Pastor's Corner

May 6, 2019

The best marketing is word of mouth. Convinced customers are the best sales people. The readings this week tell us that, “We are witnesses of these things.” But these witnesses also “... left the presence of the Sanhedrin, rejoicing that they had been found worthy to suffer dishonor for the sake of the name.”

Why would someone rejoice to suffer dishonor? St. Thomas Aquinas tells us that change is painful and only worthwhile when the good thing to be obtained outweighs the pain of suffering that is the price of change. Suffering is only worth it if we arrive at something better. The psalm tells us, “You changed my mourning into dancing, . . . I will praise You, Lord, for you have rescued me.”

Being set free, and being given hope, is the fruit of the Resurrection.  The new life that Jesus gives us, and what that means, is what we ponder for the Easter Season. That is why the Easter Season is longer than the Lenten season. We join the entire universe in contemplation of what God has done to restore and transform us. 

“Then I heard every creature in heaven and on earth and under the earth and in the sea, everything in the universe, cry out: ‘To the one who sits on the throne and to the Lamb be blessing and honor, glory and might, forever and ever.’”

Shouldn’t this be easy?  We are excited because we have won, shouldn’t it be smooth sailing after this?

We see from Peter that it is mysterious, this transformation that happens when we follow Christ.

The Lord calls the fishermen when they are similar to us. They’ve heard about the Resurrection, and word is getting out, but they are perhaps not convinced. We spend these seven weeks of Easter pondering what we have heard before. Yes, we have heard that some people claim that Jesus is risen, but is it really true?  

So we go back to what we know and love, unsure if we should continue on the path of following Christ. As the Apostles did, maybe we go fishing again. We know the familiar and enjoyable routine of life; we know how to fish.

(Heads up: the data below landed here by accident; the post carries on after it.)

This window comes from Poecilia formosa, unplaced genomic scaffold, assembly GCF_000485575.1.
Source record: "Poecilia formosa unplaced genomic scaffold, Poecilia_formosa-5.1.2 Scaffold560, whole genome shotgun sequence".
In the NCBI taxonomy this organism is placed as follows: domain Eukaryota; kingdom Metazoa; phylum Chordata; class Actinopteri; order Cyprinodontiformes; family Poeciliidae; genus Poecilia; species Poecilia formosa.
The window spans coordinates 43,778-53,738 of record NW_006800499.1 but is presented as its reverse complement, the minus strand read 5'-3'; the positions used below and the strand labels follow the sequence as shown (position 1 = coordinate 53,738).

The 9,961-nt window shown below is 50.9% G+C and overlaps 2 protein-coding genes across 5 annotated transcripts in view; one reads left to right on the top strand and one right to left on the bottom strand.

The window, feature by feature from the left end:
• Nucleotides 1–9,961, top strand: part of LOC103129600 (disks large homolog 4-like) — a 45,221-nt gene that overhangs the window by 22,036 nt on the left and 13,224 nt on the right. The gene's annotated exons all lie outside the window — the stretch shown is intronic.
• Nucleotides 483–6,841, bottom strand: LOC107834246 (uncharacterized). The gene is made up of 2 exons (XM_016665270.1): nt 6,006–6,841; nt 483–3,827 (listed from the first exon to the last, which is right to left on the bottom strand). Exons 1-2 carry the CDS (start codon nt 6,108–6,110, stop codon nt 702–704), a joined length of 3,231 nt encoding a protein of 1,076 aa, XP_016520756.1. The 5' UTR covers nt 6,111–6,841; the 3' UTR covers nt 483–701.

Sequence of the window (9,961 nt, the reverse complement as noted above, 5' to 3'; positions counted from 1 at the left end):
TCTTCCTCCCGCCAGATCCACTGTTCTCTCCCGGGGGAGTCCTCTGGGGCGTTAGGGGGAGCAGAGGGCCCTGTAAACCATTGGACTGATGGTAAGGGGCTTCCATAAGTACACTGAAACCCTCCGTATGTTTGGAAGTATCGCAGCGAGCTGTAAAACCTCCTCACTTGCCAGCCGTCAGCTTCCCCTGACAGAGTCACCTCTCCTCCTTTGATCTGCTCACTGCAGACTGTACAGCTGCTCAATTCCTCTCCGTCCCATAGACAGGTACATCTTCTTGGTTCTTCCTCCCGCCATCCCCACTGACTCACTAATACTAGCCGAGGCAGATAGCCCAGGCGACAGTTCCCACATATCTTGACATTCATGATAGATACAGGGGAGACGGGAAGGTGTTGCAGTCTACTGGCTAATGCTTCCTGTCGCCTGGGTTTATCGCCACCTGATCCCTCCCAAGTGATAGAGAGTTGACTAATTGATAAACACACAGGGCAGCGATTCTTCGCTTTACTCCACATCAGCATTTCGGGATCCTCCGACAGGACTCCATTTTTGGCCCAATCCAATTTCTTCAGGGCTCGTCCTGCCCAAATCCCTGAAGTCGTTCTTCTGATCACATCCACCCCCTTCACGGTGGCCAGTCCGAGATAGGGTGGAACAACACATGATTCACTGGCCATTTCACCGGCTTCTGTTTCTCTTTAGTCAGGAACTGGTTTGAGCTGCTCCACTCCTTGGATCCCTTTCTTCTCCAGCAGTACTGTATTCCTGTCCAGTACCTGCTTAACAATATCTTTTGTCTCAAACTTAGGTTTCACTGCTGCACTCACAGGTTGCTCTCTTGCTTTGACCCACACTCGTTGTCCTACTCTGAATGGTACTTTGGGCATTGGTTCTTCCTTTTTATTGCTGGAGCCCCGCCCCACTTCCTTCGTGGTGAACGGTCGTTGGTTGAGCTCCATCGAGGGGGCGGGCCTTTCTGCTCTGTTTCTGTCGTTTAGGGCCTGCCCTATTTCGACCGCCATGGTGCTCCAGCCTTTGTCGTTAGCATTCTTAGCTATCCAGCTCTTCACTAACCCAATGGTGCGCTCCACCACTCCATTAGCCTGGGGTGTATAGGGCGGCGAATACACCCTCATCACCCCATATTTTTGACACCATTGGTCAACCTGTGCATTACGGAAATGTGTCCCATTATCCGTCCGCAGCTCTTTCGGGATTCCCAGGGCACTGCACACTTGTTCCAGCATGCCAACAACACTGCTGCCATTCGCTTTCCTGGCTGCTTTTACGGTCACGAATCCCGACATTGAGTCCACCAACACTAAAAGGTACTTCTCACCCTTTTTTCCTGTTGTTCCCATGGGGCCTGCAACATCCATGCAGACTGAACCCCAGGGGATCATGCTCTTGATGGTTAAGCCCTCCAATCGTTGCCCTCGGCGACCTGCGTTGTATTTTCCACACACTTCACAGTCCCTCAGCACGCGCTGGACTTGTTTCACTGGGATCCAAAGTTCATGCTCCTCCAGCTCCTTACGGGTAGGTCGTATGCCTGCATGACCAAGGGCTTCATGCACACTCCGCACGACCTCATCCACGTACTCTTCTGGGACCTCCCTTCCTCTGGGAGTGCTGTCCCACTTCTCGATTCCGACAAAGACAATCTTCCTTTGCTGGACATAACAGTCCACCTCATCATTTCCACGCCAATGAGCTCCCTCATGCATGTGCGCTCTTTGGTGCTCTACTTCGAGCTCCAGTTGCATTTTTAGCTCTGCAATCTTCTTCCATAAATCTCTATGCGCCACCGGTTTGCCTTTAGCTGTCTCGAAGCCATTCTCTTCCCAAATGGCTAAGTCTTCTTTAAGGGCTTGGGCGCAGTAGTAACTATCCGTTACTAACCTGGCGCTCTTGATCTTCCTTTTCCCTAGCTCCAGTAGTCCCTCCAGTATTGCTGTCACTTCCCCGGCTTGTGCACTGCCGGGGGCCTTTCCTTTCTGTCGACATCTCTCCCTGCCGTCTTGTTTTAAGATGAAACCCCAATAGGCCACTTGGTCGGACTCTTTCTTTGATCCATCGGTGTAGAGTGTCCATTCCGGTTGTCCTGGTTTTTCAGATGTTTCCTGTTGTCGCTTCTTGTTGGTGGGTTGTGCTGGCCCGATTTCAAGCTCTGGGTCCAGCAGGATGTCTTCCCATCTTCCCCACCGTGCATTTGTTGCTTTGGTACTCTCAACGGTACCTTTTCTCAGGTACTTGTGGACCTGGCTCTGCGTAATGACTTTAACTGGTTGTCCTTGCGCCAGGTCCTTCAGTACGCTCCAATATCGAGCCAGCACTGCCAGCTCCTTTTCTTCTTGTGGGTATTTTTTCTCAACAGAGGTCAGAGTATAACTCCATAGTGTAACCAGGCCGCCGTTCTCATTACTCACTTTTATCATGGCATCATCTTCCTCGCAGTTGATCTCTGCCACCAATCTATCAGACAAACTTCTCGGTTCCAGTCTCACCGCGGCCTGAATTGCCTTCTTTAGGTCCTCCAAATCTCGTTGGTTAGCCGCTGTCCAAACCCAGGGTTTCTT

Gently, Jesus knows to look for us in the familiar environment we return to. 

“When it was already dawn, Jesus was standing on the shore; but the disciples did not realize that it was Jesus.  Jesus said to them, ‘Children, have you caught anything to eat?’ They answered him, ‘No.’ So he said to them, ‘Cast the net over the right side of the boat and you will find something.’  This was now the third time Jesus was revealed to his disciples after being raised from the dead.”

Jesus loves us and searches for us after He has risen. He won’t leave us in our old ways of living. He keeps looking for ways to speak to us and call us to Himself.

Peter who has followed, abandoned, and returned to Jesus shows us how to dialogue with the Lord. In his conversation with God, St. Peter shows us what he learned from Jesus: loving Jesus means serving others in our life, showing mercy, and following the shepherd who we can trust. 

Yes this discipleship will cost us, but like Peter, we know that we can trust Him. Surrendering to God isn’t easy, but He will continue to gently seek us out in our lives, and seek to begin a conversation of transforming love. 

May we be witnesses who share this Good News and help others be changed by Hope.

In Our Lady's Immaculate Heart,
Rev. Bjorn C. Lundberg,